My mother smoked until the day before they wheeled her off to chop out half of her left lung. The docs thought they got it all, and she had a box of 4 mg Nicorette gum (then available by prescription only) waiting for her when she came out. She immediately began chewing a whole piece of the 4 mg pieces - thereby habituating her to a higher dose of nicotine again. When her docs suspected cervical cancer six months after the lung surgery, she kept chewing. She was still chewing 5 months after that, when she went to sleep one night and never woke up.

Not a complete idiot, I did stop smoking several months after my mother's lung surgery. I started with only 1/2 of a piece of the 4 mg gum. My mom and I both knew not to keep chewing it like regular gum, so we converted some of our pretty small, "for company" ashtrays to gum parks. Instead of being defiled by ashes and butts, there rested our chewed gum waiting the next chew time. My employees got used to it, shrugging my chewtray off as another one of my eccentricities.

Eventually, I began alternating the Nicorette with regular gum or hard candy. I decided that whatever weight I put on would be taken off later. It came on, it came off, and I haven't smoked since. My husband continued to smoke, however, joining a neighbor from up the street who also was not allowed to smoke inside the house; the two of them would take stroll every evening, puffing away.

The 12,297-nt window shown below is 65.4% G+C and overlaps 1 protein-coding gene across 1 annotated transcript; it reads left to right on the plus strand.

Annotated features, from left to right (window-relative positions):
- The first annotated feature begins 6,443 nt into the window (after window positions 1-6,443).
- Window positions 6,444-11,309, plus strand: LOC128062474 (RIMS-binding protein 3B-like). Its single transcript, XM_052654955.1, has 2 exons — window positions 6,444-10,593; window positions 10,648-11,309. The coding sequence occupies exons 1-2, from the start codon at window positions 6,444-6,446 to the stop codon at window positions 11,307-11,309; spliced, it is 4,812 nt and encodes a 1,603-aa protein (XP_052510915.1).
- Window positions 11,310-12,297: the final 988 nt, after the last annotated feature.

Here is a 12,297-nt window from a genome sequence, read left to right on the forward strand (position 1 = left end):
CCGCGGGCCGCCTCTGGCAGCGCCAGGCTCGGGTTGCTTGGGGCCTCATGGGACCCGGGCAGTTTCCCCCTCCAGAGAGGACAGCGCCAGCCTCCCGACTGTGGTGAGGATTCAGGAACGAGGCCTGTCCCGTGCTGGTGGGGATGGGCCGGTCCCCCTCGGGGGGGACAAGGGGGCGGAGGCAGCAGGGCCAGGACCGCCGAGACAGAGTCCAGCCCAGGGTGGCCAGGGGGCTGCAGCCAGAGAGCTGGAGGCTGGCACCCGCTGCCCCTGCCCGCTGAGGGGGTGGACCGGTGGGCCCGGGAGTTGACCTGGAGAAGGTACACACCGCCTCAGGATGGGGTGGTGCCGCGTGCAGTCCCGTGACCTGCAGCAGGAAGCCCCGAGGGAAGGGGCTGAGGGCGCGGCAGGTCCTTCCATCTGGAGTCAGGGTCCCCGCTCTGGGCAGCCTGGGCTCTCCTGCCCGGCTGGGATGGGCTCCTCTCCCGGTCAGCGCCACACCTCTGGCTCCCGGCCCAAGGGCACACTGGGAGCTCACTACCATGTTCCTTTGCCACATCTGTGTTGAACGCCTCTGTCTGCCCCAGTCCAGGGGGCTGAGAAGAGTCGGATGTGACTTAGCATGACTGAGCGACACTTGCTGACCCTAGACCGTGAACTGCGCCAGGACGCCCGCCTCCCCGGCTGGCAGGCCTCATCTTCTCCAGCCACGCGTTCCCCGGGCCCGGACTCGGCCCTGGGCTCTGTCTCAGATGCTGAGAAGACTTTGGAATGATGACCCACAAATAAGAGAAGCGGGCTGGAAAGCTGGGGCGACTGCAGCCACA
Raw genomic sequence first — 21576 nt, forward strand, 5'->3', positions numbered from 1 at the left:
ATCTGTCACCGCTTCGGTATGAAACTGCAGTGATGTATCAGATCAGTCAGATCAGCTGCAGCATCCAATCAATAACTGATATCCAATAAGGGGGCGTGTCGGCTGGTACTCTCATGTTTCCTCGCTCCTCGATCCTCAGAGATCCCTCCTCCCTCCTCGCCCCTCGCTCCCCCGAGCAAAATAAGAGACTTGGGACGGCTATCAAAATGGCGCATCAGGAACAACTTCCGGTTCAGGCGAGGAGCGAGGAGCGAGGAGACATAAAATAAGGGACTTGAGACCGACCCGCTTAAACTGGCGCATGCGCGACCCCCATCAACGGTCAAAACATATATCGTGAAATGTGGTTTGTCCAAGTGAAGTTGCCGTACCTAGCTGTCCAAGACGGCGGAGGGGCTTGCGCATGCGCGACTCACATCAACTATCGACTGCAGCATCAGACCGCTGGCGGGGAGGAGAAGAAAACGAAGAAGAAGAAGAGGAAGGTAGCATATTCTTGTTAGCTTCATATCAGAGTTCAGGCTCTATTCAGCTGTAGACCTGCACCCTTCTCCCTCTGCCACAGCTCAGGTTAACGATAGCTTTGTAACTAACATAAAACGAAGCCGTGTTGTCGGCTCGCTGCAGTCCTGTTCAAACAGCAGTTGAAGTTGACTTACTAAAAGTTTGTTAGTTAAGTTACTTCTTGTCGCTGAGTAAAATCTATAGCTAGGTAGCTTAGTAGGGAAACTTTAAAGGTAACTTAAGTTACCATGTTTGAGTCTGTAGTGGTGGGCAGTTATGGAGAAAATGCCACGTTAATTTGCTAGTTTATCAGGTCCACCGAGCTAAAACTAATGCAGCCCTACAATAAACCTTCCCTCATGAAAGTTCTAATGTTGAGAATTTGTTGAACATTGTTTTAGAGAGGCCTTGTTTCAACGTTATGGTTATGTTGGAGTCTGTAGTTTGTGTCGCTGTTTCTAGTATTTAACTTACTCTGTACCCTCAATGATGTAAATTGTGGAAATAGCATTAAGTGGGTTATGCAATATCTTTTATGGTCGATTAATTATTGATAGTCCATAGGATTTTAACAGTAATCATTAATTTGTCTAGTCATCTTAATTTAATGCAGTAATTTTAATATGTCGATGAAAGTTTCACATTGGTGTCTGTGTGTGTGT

One of the big things that helped me was not just replacing one source of nicotine with another, but working on the chemical addiction while also addressing the bigger behavioral issues. I had already done some "firsts" since I never again smoked when with my mother in the months between her lung surgery and death. So, I got through my first client dinner, cocktail party, restaurant meals, and car rides without a cigarette in hand. Instead of a cigarette, I clutched a glass of club soda or light wine spritzer, acknowledging a tendency to want to replace my cigarette crutch with an alcohol crutch during stressful times.